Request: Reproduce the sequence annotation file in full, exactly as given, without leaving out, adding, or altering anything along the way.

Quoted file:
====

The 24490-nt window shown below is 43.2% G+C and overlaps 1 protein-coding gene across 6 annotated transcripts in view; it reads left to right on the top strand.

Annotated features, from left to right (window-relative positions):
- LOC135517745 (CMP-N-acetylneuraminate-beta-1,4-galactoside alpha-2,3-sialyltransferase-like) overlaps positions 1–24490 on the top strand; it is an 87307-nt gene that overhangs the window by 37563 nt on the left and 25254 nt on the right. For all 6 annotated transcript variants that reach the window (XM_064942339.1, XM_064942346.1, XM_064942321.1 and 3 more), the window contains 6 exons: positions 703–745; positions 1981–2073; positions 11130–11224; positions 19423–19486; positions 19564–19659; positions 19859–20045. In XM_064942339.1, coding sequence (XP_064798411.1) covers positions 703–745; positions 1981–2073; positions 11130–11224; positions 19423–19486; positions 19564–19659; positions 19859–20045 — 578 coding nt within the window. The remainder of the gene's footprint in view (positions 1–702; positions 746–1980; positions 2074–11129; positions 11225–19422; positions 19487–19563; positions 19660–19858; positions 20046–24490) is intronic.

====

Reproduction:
The 24490-nt window shown below is 43.2% G+C and overlaps 1 protein-coding gene across 6 annotated transcripts in view; it reads left to right on the top strand.

Annotated features, from left to right (window-relative positions):
- LOC135517745 (CMP-N-acetylneuraminate-beta-1,4-galactoside alpha-2,3-sialyltransferase-like) overlaps positions 1–24490 on the top strand; it is an 87307-nt gene that overhangs the window by 37563 nt on the left and 25254 nt on the right. For all 6 annotated transcript variants that reach the window (XM_064942339.1, XM_064942346.1, XM_064942321.1 and 3 more), the window contains 6 exons: positions 703–745; positions 1981–2073; positions 11130–11224; positions 19423–19486; positions 19564–19659; positions 19859–20045. In XM_064942339.1, coding sequence (XP_064798411.1) covers positions 703–745; positions 1981–2073; positions 11130–11224; positions 19423–19486; positions 19564–19659; positions 19859–20045 — 578 coding nt within the window. The remainder of the gene's footprint in view (positions 1–702; positions 746–1980; positions 2074–11129; positions 11225–19422; positions 19487–19563; positions 19660–19858; positions 20046–24490) is intronic.